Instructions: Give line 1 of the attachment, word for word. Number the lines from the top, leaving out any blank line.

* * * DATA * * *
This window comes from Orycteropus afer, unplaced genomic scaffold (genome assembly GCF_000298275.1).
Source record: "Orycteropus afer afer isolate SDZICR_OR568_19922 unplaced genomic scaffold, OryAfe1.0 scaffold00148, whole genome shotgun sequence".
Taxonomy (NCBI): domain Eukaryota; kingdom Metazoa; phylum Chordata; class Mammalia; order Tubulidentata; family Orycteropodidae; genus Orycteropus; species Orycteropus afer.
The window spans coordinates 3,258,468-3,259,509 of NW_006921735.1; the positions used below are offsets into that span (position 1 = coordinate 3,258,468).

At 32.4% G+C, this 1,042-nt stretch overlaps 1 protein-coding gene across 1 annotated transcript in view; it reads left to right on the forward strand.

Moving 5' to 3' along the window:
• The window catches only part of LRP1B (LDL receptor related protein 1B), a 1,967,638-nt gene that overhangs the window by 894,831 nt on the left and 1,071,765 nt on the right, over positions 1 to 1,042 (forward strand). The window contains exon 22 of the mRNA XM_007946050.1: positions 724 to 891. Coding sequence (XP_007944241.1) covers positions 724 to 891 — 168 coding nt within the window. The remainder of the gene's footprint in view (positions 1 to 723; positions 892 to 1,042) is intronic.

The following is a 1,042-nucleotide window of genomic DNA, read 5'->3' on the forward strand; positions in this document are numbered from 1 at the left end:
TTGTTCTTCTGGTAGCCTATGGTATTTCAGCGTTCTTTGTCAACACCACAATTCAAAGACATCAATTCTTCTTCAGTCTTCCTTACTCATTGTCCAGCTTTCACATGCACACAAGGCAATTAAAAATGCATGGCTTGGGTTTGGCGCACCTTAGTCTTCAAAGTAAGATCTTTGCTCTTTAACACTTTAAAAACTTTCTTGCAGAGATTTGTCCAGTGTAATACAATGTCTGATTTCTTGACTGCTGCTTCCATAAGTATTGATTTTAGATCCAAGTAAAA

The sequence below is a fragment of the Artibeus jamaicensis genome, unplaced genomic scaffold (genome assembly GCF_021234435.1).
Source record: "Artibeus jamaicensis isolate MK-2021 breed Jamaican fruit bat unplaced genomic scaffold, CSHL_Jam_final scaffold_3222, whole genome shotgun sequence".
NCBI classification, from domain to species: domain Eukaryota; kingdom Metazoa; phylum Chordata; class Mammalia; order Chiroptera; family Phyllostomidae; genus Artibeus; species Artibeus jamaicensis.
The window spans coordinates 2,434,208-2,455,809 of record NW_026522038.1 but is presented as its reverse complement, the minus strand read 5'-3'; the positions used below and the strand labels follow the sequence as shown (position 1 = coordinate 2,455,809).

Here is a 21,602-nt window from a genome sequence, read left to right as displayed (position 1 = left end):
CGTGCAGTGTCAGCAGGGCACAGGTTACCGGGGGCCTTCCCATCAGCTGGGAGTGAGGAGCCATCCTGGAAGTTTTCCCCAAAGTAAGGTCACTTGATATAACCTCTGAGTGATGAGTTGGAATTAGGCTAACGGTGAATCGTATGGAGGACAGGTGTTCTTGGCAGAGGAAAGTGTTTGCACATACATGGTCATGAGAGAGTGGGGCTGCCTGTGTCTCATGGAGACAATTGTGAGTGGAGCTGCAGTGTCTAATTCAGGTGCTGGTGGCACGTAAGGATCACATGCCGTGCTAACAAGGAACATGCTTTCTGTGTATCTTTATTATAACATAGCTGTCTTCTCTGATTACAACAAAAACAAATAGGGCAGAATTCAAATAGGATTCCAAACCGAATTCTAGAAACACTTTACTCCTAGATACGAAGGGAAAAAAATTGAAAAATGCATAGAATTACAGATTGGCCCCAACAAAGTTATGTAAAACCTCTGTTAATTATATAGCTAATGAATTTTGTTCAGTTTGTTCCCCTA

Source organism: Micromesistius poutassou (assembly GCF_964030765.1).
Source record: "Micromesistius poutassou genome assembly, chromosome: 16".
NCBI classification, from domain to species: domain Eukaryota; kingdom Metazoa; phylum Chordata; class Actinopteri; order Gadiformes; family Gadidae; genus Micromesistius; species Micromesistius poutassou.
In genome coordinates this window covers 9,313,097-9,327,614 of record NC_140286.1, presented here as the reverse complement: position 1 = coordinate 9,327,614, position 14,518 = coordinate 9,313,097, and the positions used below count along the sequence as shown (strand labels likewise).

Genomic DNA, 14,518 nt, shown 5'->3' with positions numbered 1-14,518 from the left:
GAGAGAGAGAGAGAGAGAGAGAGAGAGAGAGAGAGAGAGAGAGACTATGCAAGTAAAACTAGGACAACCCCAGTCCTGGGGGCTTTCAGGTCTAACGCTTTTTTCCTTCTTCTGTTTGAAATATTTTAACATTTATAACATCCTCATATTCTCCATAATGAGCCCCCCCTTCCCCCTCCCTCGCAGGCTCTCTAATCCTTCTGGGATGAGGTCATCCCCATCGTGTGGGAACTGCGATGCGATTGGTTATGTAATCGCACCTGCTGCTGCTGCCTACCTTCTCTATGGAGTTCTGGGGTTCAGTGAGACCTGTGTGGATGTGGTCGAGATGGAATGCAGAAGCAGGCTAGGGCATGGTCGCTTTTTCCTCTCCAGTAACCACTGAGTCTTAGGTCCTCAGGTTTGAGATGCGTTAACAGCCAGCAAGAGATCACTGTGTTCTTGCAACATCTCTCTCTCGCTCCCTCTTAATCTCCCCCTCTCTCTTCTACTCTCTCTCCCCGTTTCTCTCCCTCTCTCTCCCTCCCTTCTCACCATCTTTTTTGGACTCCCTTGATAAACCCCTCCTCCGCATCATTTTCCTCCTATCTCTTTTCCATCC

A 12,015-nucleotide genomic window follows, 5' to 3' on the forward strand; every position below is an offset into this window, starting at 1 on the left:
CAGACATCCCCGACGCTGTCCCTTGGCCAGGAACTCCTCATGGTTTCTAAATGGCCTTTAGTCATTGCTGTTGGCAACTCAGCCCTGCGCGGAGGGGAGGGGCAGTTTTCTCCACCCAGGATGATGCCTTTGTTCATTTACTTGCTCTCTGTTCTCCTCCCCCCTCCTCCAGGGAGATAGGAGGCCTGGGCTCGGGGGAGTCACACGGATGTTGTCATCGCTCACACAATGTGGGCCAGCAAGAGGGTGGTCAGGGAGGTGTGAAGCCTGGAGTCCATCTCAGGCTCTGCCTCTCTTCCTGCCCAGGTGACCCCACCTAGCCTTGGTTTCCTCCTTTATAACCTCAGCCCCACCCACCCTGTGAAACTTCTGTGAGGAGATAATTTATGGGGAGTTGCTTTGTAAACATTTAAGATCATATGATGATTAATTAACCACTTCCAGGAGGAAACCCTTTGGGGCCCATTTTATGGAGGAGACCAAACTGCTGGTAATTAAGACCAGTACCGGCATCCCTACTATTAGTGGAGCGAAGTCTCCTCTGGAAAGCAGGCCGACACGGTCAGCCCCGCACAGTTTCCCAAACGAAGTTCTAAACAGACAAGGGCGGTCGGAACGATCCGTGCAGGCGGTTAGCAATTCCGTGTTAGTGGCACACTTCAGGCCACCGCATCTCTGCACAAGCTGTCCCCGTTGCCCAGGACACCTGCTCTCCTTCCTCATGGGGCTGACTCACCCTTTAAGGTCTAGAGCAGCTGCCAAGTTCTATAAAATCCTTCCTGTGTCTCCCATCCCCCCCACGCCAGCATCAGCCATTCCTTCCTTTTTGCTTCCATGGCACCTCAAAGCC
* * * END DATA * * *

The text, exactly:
This window comes from Orycteropus afer, unplaced genomic scaffold (genome assembly GCF_000298275.1).